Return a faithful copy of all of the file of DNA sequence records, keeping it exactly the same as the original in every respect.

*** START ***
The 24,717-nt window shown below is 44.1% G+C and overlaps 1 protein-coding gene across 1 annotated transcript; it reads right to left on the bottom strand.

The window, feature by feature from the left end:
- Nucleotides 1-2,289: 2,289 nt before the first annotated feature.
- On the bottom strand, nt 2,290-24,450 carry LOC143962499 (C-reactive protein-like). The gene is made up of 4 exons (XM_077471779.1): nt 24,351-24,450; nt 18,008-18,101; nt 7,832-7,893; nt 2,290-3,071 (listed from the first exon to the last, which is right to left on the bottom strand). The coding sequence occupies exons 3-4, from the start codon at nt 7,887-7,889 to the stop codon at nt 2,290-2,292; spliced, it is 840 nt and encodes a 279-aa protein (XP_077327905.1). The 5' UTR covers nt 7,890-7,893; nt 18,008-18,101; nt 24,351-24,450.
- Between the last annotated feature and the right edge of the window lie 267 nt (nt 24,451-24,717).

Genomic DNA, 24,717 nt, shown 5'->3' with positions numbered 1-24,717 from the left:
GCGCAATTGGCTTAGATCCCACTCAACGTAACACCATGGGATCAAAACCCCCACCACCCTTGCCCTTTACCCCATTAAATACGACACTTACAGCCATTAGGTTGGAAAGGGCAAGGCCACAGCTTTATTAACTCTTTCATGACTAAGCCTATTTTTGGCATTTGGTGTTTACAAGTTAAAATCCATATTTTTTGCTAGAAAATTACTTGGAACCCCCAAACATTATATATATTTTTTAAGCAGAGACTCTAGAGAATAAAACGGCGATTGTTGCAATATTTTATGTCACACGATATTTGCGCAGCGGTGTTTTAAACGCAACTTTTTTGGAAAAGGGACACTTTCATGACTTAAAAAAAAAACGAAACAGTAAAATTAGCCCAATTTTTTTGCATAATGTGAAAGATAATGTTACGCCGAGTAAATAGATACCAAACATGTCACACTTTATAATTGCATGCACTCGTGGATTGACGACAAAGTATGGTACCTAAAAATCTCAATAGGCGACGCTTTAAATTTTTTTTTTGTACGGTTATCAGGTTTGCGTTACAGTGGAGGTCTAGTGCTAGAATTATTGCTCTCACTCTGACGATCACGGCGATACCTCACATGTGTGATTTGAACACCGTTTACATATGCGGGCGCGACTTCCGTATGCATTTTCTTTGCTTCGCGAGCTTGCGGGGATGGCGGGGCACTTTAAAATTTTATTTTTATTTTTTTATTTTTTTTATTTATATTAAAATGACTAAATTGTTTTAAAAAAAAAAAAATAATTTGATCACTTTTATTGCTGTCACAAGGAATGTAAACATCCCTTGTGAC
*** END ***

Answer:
The 24,717-nt window shown below is 44.1% G+C and overlaps 1 protein-coding gene across 1 annotated transcript; it reads right to left on the bottom strand.

The window, feature by feature from the left end:
- Nucleotides 1-2,289: 2,289 nt before the first annotated feature.
- On the bottom strand, nt 2,290-24,450 carry LOC143962499 (C-reactive protein-like). The gene is made up of 4 exons (XM_077471779.1): nt 24,351-24,450; nt 18,008-18,101; nt 7,832-7,893; nt 2,290-3,071 (listed from the first exon to the last, which is right to left on the bottom strand). The coding sequence occupies exons 3-4, from the start codon at nt 7,887-7,889 to the stop codon at nt 2,290-2,292; spliced, it is 840 nt and encodes a 279-aa protein (XP_077327905.1). The 5' UTR covers nt 7,890-7,893; nt 18,008-18,101; nt 24,351-24,450.
- Between the last annotated feature and the right edge of the window lie 267 nt (nt 24,451-24,717).

Genomic DNA, 24,717 nt, shown 5'->3' with positions numbered 1-24,717 from the left:
GCGCAATTGGCTTAGATCCCACTCAACGTAACACCATGGGATCAAAACCCCCACCACCCTTGCCCTTTACCCCATTAAATACGACACTTACAGCCATTAGGTTGGAAAGGGCAAGGCCACAGCTTTATTAACTCTTTCATGACTAAGCCTATTTTTGGCATTTGGTGTTTACAAGTTAAAATCCATATTTTTTGCTAGAAAATTACTTGGAACCCCCAAACATTATATATATTTTTTAAGCAGAGACTCTAGAGAATAAAACGGCGATTGTTGCAATATTTTATGTCACACGATATTTGCGCAGCGGTGTTTTAAACGCAACTTTTTTGGAAAAGGGACACTTTCATGACTTAAAAAAAAAACGAAACAGTAAAATTAGCCCAATTTTTTTGCATAATGTGAAAGATAATGTTACGCCGAGTAAATAGATACCAAACATGTCACACTTTATAATTGCATGCACTCGTGGATTGACGACAAAGTATGGTACCTAAAAATCTCAATAGGCGACGCTTTAAATTTTTTTTTTGTACGGTTATCAGGTTTGCGTTACAGTGGAGGTCTAGTGCTAGAATTATTGCTCTCACTCTGACGATCACGGCGATACCTCACATGTGTGATTTGAACACCGTTTACATATGCGGGCGCGACTTCCGTATGCATTTTCTTTGCTTCGCGAGCTTGCGGGGATGGCGGGGCACTTTAAAATTTTATTTTTATTTTTTTATTTTTTTTATTTATATTAAAATGACTAAATTGTTTTAAAAAAAAAAAAATAATTTGATCACTTTTATTGCTGTCACAAGGAATGTAAACATCCCTTGTGAC